18 Aug 2022

Judge directs Co. Tipperary youth who assaulted young woman and man to collect more compensation for assault victims

Judge Tom Teehan

Judge Teehan directed Fleming to save more compensation for the two victims

A Carrick-on-Suir youth smashed a car window injuring a young woman and punched and kicked another young man, Clonmel Circuit Criminal Court heard. 

Before the court was 19 year-old Warren Fleming from 13 Cluain Cregg, Carrick-on-Suir, who pleaded guilty to assaulting and harming Sophie O'Dwyer and Alex Malone at Ard Mhuire, Carrick-on-Suir on June 14, 2016. 

Fleming was 17 years-old at the time.  

Gda. Louise Lordan gave evidence that Gda. Judith Davern received a call to go to Ard Mhuire on this date. When she arrived at the scene, she met Sophie O'Dwyer who had suffered an injury to her left eye, while Alex Malone had a lot of blood coming from his face. 

 Ms O'Dwyer recounted that she was at a kebab shop on Main Street earlier and was approached by Warren Fleming. He asked her for a kiss and to go down the lane with him but she told him to go away.  

Ms O'Dwyer walked down to Ard Mhuire and Fleming followed her.  She spoke to two friends, who were inside a car. Fleming smashed a window of  the car and punched Alex Malone in the face and kicked him in the head when he fell to the ground. 

Ms O'Dwyer suffered a cut to her left eye from the window glass.  Alex Malone's eyes and face were swollen and one of his front teeth was broken. He also sustained a cut to the back of his head and he spent two nights in hospital in Clonmel. 

Gda. Lordan read Alex Malone's Victim Impact Report to the court, which outlined that his medical bills arising from the assault came to more than €2,000. After the incident, he became withdrawn from friends and life and found it hard to go to public places. He had to undergo major dental work at great expense to his mother, which caused her a lot of stress and worry.  He said he lost his self confidence after the assault.  Gda. Lordan said Sophie O'Dwyer didn't wish to make a Victim Impact Statement.  

Defence barrister Edward O'Mahony said his client was mistakenly under the impression the occupants of the car were calling out in a disparaging and abusive manner at him and making fun of him. Alcohol was a factor in his behaviour. Earlier that night all the parties had been watching a European Championship soccer match.    

Mr O'Mahony added that his client was friends with the car occupants for some period of time before this incident and never had a negative interaction with them before this. He regretted the way he reacted and caused the injuries. 

The barrister submitted that while Fleming drank alcohol to excess, he didn't appear to have an addiction to alcohol. He had been advised, however, to monitor his alcohol consumption.  

Mr O'Mahony pointed out that the Probation Service assessed Fleming as being at a low risk of re-offending. He was in the third year of his blocklaying apprenticeship. He submitted letters from JSF Construction setting out his work history and from Carrick Swan GAA Club, which he was a member of since early childhood. His client was a member of the Swan senior hurling and football team and had been involved in coaching juvenile teams. 

The barrister also pointed out that Fleming wrote letters of apology to the victims and saved €2,000 compensation.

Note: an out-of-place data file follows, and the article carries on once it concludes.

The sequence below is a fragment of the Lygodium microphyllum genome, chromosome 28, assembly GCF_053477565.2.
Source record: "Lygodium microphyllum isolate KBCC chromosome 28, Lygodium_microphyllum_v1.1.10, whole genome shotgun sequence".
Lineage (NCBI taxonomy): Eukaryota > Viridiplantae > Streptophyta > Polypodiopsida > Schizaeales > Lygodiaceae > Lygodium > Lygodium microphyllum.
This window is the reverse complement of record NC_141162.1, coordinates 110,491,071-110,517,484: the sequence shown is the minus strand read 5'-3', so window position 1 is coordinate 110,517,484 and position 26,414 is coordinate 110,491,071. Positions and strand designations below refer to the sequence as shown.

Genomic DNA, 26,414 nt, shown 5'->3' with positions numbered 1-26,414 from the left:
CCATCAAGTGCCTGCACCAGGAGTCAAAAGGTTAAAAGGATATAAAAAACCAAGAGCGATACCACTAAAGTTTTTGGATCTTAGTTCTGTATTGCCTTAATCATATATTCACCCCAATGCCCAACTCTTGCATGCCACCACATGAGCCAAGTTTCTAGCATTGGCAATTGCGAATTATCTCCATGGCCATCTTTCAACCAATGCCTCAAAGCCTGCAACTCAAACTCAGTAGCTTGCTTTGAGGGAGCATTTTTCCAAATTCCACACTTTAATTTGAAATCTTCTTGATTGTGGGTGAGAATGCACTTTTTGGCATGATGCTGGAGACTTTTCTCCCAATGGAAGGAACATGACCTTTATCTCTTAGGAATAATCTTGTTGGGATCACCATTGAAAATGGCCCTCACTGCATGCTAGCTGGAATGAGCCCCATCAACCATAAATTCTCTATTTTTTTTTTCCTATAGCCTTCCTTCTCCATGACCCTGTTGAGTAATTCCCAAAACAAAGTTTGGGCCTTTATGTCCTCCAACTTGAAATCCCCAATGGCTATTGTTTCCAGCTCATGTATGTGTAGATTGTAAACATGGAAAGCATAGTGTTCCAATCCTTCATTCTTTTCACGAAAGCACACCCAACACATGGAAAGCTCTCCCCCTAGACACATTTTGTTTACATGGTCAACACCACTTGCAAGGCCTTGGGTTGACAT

Gda. Lordan told the court Alex Malone had found Fleming's letter of apology very brief and hadn't got much consolation from it. Mr O'Mahony responded that his client left school after the Junior Cert. He was not a "man of words" and requested the court not to look on the letter negatively. 

Judge Teehan accepted Fleming was under the impression some level of derision was being thrown towards him from the occupants of this car but that didn't for a moment excuse him attacking them physically. He regarded the assault on Mr Malone to be in the middle range of such offences and the assault of Ms O'Dwyer at the lower range. 

The Judge said while he wasn't surprised Alex Malone wasn't impressed with the letter of apology, it was apparent that the defendant's literacy skills weren't high and he wouldn't be punished for that. 

Along with the apologies, he took into account's Fleming's early guilty plea, his previous good record and the Probation Report's assessment that he posed a low risk of re-offending. The Judge also took into account the fact he came from a good family, his impressive work history and he was impressed with the testimonial he received in relation to his involvement in sport. 

Judge Teehan said he considered a two and a half year jail term was the appropriate sentence for the assault on Mr Malone and a one year concurrent jail term was appropriate for the assault on Ms O'Dwyer. 

However, he decided to adjourned the case to Clonmel Circuit Court sitting of July 19 and directed Fleming to save a further €2,000 in  compensation for Mr Malone and €500 compensation for Ms O'Dwyer during that period. 

"I am not saying he must accumulate all those amounts between now and then but I would expect that at least very substantial progress towards meeting those targets would be met," said the Judge. 

He indicated he wouldn't impose the custodial aspect of the sentence if Fleming didn't come to the attention of the gardai over the next six months.  

Judge Teehan also directed the €2,000 already saved by Fleming be paid to Mr Malone.

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